Drift: The Unmooring of American Military Power – Rachel Maddow.

I love Rachel Maddow, at least as much as a straight man can love a gay woman. She speaks from a similar political point of view as mine. And I really like her spin on how to run a news/politics TV show: less yelling and screaming and demonizing and more reasonable discussion of the issues of the day.

So I was looking forward to her book, in which she advances the argument that we’ve drifted far from how the Founding Fathers intended for our nation to handle its military affairs. Unfortunately I think she was undercut by the realities of modern publishing and came up with a book that wasn’t nearly as good as it could have been.

Her premise is the Founding Fathers wanted it to be very difficult to go to war. Thus they built many impediments into the structure of our government to make less likely we would send troops to battle for anything short of all-out war. And that idea, for the most part, held for nearly 200 years. But it began to unravel during Vietnam, and completely came apart in the post-Vietnam era. It’s become almost easy to send American forces to battle, and in fact those who attempt to slow the march to war are cast as the enemies of the republic.

Maddow lays most of the blame at the feet of Ronald Reagan, but every president since him gets plenty of blame. Clinton began the move to use third parties that were free of government restrictions to carry out important support roles for military missions. George W. Bush violated centuries of accepted economic theory and fought two wars not only without requesting funds for them, but continually cut taxes as troops spent more time in Afghanistan and Iraq than our troops spent fighting World War II. And Obama has dramatically accelerated the use of drones.

Today presidents are dismissive of the constitutional requirement that Congress approve the use of force. They hide military actions behind layers of secrecy, in the name of national defense. They farm out work once reserved for the military to private companies where abuses of locals and cost overruns can be hidden from government auditors. They fight wars without paying for them. They ignore the safeguard the reserves were supposed to provide and deploy those troops as regular soldiers, for extended tours. And they use technology to further separate the public from the realities of war.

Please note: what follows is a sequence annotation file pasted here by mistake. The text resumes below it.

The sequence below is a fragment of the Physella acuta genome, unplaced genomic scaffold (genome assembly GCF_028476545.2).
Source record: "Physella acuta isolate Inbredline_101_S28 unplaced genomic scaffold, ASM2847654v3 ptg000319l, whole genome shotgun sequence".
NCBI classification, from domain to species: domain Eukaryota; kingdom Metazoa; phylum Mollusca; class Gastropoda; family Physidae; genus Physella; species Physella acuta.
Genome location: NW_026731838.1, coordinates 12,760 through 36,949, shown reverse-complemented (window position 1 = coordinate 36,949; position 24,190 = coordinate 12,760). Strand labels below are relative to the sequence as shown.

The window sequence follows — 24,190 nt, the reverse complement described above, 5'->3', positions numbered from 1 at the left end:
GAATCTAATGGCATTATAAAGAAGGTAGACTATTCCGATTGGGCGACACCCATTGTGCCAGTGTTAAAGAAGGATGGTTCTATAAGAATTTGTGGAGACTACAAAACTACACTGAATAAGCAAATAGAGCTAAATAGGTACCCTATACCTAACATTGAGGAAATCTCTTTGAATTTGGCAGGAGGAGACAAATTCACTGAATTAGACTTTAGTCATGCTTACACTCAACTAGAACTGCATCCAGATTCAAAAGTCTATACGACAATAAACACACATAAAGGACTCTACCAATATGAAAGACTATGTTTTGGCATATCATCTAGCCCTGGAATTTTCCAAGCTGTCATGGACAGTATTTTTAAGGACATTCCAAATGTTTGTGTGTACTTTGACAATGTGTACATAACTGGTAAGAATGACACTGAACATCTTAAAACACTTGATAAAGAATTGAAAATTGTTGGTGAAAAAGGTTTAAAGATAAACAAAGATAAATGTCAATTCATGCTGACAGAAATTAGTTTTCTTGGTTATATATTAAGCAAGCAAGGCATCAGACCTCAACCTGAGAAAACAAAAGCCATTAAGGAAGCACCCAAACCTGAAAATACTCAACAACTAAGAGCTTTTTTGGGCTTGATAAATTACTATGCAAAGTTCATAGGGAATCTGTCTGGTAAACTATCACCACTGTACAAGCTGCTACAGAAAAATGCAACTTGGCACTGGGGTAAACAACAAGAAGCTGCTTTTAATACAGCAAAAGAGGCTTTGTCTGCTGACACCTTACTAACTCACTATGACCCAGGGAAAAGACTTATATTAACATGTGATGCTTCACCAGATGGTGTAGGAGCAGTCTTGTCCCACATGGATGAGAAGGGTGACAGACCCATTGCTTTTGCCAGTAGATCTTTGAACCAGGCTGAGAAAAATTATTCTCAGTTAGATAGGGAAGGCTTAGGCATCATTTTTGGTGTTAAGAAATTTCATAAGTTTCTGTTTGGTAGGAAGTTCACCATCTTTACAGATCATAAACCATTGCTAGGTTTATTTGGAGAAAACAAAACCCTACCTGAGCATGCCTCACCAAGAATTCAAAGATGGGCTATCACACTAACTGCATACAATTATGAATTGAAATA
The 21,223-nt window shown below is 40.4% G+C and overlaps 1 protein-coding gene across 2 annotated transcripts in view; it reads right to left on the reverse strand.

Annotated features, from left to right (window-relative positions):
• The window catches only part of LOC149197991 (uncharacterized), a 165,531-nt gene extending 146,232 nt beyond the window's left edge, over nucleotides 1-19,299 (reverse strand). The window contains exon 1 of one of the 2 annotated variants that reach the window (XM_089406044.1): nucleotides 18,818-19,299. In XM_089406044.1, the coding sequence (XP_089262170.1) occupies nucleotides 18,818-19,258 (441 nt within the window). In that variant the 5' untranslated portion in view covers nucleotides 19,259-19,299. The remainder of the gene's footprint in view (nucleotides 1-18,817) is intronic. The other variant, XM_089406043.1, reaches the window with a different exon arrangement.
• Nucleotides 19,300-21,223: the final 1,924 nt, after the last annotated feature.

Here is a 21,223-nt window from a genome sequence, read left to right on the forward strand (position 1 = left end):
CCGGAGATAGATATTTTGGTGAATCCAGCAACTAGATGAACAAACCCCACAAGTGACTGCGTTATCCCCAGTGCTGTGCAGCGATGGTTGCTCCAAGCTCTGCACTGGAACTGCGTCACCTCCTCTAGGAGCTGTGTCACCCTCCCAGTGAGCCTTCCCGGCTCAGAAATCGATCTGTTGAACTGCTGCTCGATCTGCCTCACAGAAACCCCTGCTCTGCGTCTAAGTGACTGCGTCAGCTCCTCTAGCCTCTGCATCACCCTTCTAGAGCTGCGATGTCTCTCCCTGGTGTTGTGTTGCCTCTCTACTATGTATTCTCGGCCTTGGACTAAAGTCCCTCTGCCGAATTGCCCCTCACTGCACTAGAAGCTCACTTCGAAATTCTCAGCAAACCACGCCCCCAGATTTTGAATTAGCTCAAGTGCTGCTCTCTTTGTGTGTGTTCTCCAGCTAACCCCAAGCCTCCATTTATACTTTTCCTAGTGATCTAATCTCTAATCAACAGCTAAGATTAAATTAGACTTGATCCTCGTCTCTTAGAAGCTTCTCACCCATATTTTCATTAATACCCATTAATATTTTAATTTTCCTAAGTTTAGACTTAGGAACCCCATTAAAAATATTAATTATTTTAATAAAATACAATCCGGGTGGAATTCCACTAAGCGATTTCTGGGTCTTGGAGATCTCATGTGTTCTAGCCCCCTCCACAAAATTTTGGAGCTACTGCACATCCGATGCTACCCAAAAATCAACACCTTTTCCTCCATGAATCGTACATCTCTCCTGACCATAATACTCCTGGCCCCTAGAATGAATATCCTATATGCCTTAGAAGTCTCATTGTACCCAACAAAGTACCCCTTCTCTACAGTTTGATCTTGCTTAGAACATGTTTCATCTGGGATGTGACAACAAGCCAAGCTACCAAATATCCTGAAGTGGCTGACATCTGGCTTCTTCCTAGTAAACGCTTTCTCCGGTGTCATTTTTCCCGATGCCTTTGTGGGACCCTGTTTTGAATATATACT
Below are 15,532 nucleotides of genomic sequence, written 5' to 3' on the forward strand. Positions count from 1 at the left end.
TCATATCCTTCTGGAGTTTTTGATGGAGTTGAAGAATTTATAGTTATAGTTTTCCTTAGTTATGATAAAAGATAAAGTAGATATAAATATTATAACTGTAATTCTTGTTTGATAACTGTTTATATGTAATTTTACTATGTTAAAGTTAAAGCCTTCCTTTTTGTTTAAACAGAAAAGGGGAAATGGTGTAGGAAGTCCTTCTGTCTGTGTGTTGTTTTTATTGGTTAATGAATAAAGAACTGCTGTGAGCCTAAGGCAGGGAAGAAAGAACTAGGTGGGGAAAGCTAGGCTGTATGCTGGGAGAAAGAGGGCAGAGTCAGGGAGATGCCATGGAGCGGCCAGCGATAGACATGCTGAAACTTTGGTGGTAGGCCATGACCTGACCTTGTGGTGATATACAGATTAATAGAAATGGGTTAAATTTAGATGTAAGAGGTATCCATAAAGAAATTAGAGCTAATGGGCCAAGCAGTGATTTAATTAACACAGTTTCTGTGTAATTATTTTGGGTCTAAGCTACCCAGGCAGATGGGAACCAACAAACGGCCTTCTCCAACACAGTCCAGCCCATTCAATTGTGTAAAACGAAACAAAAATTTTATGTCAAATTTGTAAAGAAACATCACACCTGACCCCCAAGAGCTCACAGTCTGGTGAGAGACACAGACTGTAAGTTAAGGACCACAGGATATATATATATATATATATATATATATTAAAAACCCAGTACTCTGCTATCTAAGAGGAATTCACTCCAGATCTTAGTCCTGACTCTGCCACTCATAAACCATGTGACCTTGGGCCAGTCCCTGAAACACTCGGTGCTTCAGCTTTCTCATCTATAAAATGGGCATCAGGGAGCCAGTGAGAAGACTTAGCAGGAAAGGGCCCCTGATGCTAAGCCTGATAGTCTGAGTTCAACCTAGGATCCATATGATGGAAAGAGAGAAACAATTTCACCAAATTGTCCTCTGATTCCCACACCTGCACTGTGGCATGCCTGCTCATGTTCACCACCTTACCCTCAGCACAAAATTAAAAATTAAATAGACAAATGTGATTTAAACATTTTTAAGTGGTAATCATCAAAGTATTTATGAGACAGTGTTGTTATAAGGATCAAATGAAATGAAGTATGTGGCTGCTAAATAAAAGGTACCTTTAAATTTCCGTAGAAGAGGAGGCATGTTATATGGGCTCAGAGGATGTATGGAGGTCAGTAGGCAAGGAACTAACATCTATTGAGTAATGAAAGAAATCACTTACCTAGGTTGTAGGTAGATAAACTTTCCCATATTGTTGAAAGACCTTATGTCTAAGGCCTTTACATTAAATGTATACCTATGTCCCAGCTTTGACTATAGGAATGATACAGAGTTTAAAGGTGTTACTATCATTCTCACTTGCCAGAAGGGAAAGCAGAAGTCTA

Problem one is she provides a lot of anecdotal evidence for these assertions. That’s fine. Too often, though, she fails to tie them together in a coherent argument.

Problem two is her solutions are a brief five page concluding chapter. If this is indeed a huge problem, the fixes will be more than bullet points.

But I think her two problems are caused by the reality of political writing today. Publishers want snappy books that can be digested quickly and offer red meat to the true believers. Maddow is a very smart woman, and her academic work was done in the international relations sphere. She knows this stuff. And I think if she had her choice, this would have been a 500 page book. Unfortunately, unless you’re pushing some bizarre conspiracy and can fill half those pages with “evidence” supporting your theory, publishers aren’t interested in dense political works these days. Which is a shame, because I think it would have been a much better book had she been able to go long on this topic.

Stay At Home Dead – Jeffrey Allen.

Based on the title alone, I couldn’t pass this up. A light murder mystery that has a stay-at-home dad at its center? Isn’t this the book I should have been writing over the past nine years?

Light is the keyword here. It’s perfectly entertaining and written to be read quickly, like on a beach or during a flight. I, in fact, knocked it out in a single day, during one of our last, warm days of the fall, mostly sitting outside while the girls frolicked in the sun.